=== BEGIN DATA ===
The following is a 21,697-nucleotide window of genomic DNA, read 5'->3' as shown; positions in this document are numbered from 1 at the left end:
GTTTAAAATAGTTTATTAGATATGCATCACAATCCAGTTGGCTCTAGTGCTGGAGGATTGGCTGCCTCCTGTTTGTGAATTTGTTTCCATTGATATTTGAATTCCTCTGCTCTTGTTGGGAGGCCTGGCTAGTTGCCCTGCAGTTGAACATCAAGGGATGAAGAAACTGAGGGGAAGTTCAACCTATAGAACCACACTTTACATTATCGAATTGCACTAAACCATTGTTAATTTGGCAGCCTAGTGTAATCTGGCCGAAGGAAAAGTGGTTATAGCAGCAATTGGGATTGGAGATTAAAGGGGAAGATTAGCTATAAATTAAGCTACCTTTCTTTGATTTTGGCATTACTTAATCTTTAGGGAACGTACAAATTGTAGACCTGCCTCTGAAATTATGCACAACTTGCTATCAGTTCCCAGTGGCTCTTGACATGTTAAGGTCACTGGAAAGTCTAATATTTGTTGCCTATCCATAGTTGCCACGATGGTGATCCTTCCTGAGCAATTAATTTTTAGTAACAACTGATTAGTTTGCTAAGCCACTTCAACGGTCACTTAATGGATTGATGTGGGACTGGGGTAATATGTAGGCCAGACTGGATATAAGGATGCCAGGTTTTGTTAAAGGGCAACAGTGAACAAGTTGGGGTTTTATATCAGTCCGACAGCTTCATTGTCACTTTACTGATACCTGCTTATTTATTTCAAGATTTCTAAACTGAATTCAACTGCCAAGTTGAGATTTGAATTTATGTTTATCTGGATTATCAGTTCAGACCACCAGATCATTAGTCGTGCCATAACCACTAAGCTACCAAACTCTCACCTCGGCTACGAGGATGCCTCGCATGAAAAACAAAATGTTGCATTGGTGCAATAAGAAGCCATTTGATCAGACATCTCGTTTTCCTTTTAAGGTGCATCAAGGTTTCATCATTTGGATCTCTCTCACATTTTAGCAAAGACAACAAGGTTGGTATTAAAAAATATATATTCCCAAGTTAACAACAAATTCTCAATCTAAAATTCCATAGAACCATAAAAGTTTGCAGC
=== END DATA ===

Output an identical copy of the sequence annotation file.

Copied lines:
The following is a 21,697-nucleotide window of genomic DNA, read 5'->3' as shown; positions in this document are numbered from 1 at the left end:
GTTTAAAATAGTTTATTAGATATGCATCACAATCCAGTTGGCTCTAGTGCTGGAGGATTGGCTGCCTCCTGTTTGTGAATTTGTTTCCATTGATATTTGAATTCCTCTGCTCTTGTTGGGAGGCCTGGCTAGTTGCCCTGCAGTTGAACATCAAGGGATGAAGAAACTGAGGGGAAGTTCAACCTATAGAACCACACTTTACATTATCGAATTGCACTAAACCATTGTTAATTTGGCAGCCTAGTGTAATCTGGCCGAAGGAAAAGTGGTTATAGCAGCAATTGGGATTGGAGATTAAAGGGGAAGATTAGCTATAAATTAAGCTACCTTTCTTTGATTTTGGCATTACTTAATCTTTAGGGAACGTACAAATTGTAGACCTGCCTCTGAAATTATGCACAACTTGCTATCAGTTCCCAGTGGCTCTTGACATGTTAAGGTCACTGGAAAGTCTAATATTTGTTGCCTATCCATAGTTGCCACGATGGTGATCCTTCCTGAGCAATTAATTTTTAGTAACAACTGATTAGTTTGCTAAGCCACTTCAACGGTCACTTAATGGATTGATGTGGGACTGGGGTAATATGTAGGCCAGACTGGATATAAGGATGCCAGGTTTTGTTAAAGGGCAACAGTGAACAAGTTGGGGTTTTATATCAGTCCGACAGCTTCATTGTCACTTTACTGATACCTGCTTATTTATTTCAAGATTTCTAAACTGAATTCAACTGCCAAGTTGAGATTTGAATTTATGTTTATCTGGATTATCAGTTCAGACCACCAGATCATTAGTCGTGCCATAACCACTAAGCTACCAAACTCTCACCTCGGCTACGAGGATGCCTCGCATGAAAAACAAAATGTTGCATTGGTGCAATAAGAAGCCATTTGATCAGACATCTCGTTTTCCTTTTAAGGTGCATCAAGGTTTCATCATTTGGATCTCTCTCACATTTTAGCAAAGACAACAAGGTTGGTATTAAAAAATATATATTCCCAAGTTAACAACAAATTCTCAATCTAAAATTCCATAGAACCATAAAAGTTTGCAGC